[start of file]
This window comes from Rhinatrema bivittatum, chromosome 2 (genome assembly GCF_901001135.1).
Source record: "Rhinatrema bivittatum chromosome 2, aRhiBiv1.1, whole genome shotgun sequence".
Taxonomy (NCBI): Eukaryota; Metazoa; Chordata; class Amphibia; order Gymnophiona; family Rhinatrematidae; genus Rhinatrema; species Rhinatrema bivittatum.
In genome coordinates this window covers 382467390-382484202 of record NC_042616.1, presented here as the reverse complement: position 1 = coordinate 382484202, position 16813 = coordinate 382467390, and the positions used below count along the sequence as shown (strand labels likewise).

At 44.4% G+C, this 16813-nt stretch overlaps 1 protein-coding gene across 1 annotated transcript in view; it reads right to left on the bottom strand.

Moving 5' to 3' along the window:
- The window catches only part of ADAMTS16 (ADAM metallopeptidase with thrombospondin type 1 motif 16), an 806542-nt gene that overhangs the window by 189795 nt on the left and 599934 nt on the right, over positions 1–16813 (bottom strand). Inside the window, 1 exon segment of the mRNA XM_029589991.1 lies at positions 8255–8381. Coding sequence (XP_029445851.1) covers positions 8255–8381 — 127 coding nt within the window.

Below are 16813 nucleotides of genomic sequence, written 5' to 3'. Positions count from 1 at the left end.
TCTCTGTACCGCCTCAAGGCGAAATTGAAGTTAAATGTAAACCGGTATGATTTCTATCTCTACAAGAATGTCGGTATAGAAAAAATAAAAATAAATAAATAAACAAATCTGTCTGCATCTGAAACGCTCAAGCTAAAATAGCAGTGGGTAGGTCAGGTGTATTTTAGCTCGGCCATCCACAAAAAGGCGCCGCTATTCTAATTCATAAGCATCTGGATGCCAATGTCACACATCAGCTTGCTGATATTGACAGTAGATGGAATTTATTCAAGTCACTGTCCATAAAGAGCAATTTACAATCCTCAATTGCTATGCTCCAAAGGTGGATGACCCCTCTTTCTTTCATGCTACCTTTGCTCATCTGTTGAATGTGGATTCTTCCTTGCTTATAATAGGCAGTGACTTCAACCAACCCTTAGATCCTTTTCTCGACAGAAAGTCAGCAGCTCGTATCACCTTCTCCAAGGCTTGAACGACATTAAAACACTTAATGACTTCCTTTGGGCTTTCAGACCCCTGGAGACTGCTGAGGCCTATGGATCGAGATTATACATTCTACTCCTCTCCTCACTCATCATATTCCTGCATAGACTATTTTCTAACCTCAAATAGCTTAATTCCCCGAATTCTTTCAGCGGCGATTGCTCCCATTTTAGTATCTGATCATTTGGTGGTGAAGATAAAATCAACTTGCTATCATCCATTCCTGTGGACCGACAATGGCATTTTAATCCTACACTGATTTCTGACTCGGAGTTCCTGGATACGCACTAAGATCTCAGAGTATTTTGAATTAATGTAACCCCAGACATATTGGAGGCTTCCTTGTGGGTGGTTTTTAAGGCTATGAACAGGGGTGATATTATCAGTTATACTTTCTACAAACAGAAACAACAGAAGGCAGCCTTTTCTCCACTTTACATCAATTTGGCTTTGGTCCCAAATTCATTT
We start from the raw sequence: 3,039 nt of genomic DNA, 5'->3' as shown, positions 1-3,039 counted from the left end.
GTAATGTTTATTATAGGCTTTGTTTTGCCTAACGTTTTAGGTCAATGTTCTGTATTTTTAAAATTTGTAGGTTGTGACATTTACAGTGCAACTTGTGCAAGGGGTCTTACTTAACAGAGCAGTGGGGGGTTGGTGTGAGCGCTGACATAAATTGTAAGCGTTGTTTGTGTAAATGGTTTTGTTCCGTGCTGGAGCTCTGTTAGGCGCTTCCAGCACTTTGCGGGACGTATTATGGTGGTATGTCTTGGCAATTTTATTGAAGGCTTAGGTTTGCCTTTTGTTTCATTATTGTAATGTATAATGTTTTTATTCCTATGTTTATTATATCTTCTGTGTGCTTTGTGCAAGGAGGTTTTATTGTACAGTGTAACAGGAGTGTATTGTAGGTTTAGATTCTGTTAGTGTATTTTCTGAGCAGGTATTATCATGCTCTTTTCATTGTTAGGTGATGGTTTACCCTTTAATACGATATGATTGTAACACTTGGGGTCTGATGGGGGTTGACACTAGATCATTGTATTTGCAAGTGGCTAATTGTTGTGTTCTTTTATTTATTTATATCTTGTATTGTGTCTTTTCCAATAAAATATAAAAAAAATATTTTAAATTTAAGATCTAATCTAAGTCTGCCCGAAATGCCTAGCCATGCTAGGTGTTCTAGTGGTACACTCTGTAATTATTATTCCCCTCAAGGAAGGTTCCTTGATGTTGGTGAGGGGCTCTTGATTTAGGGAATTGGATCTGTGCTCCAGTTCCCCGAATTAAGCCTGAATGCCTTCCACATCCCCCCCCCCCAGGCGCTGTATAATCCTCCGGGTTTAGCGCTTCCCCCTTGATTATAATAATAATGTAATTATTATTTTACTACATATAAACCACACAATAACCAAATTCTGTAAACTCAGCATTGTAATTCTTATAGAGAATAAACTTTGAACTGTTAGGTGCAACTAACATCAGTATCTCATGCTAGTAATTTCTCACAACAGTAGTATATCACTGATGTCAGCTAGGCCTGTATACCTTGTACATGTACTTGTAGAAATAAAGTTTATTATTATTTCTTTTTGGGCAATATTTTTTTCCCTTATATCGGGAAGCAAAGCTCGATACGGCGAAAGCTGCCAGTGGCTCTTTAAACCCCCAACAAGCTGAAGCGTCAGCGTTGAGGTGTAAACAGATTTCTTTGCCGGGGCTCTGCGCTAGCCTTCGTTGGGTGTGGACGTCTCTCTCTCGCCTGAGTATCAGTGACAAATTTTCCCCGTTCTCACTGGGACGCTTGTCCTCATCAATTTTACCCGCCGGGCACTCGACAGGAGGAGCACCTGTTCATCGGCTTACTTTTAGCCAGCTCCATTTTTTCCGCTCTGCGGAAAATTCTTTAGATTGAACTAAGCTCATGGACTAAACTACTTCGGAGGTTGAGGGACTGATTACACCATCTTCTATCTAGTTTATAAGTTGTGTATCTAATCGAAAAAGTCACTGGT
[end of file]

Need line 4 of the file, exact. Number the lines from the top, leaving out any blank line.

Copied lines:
In genome coordinates this window covers 382467390-382484202 of record NC_042616.1, presented here as the reverse complement: position 1 = coordinate 382484202, position 16813 = coordinate 382467390, and the positions used below count along the sequence as shown (strand labels likewise).